Access to McNeil Island is restricted due to the correctional use on the island. A large percentage of McNeil Island’s shorelines are pristine, allowing for bluff-backed beaches, depositional beaches, spits, lagoons, and salt marshes. These well-preserved shorelines provide quality habitat for cormorant, auklet, pigeon guillemot, blue heron, bald eagle, California sea lion, harbor seal, geoduck, kelp, eelgrass, surf smelt, Pacific sand lance, and migrating salmon. However, the historical uses along the shoreline have resulted in a few highly impacted areas. In 2015, DNR, DFW, and DOC came together with a shared goal to reduce derelict shoreline infrastructure and restore as much of the shoreline to its natural condition.

DNR manages a majority of the tidelands surrounding McNeil Island. The southern portion of McNeil Island is located within Nisqually Reach Aquatic Reserve. A boundary expansion of the Aquatic Reserve is currently under review. If approved, all state-owned aquatic lands surrounding McNeil Island would be included within the Reserve. The restoration work along McNeil Island shorelines would fit the Reserves mission to protect and restore the function of natural processes of nearshore ecosystems.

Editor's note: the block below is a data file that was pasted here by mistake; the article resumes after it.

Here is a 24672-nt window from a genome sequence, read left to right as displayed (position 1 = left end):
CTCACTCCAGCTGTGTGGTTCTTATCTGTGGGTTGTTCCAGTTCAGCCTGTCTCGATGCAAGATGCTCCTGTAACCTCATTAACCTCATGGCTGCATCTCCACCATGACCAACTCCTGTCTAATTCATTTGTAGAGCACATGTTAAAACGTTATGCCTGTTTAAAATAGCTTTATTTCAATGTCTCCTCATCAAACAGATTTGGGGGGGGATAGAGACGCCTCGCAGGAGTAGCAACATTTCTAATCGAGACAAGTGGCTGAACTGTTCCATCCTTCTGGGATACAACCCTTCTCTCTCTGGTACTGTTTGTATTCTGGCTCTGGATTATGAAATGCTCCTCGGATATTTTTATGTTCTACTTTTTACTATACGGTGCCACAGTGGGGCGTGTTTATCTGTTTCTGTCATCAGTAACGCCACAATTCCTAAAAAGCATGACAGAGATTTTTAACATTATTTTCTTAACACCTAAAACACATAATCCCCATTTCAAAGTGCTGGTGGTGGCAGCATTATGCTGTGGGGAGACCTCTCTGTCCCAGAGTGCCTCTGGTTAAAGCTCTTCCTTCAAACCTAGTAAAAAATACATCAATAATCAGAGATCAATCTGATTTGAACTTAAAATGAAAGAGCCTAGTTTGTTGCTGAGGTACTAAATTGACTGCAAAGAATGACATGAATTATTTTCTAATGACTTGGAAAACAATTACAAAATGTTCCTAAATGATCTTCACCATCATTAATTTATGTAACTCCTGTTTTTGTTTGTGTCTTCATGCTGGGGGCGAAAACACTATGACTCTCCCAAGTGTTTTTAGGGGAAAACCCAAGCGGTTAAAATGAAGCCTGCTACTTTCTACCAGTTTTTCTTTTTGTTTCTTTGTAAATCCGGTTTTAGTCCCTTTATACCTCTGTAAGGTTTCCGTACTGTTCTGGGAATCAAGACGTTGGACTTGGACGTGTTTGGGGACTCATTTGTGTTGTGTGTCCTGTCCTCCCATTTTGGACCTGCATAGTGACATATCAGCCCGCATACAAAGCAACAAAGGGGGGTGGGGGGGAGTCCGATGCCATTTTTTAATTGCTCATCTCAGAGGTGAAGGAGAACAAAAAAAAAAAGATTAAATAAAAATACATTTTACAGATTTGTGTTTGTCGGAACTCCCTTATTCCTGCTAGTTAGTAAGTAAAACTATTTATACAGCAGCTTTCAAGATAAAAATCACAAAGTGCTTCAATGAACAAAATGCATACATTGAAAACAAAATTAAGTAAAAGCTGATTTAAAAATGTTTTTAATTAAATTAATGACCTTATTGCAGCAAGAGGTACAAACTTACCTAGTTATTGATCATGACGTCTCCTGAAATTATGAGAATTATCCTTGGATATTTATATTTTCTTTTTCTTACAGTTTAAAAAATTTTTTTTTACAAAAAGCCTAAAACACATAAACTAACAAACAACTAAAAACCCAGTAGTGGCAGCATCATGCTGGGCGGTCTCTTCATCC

Still Harbor, located on the northeastern side of McNeil Island, includes approximately 1.4 kilometers highly impacted, human-disturbed shoreline. A considerable amount of development occurred in the late 1800’s and continued with the conversion of the island to a federal and state penitentiary. These uses have resulted in a highly altered shoreline.

Project description
Department of Natural Resources staff along with DNR’s Puget Sound Corps will be conducting the biological monitoring at the Still Harbor restoration sites. Ecosystem changes overtime will be monitored using established DFW and Washington Sea Grant’s Shoreline Monitoring Toolbox sampling and processing protocols.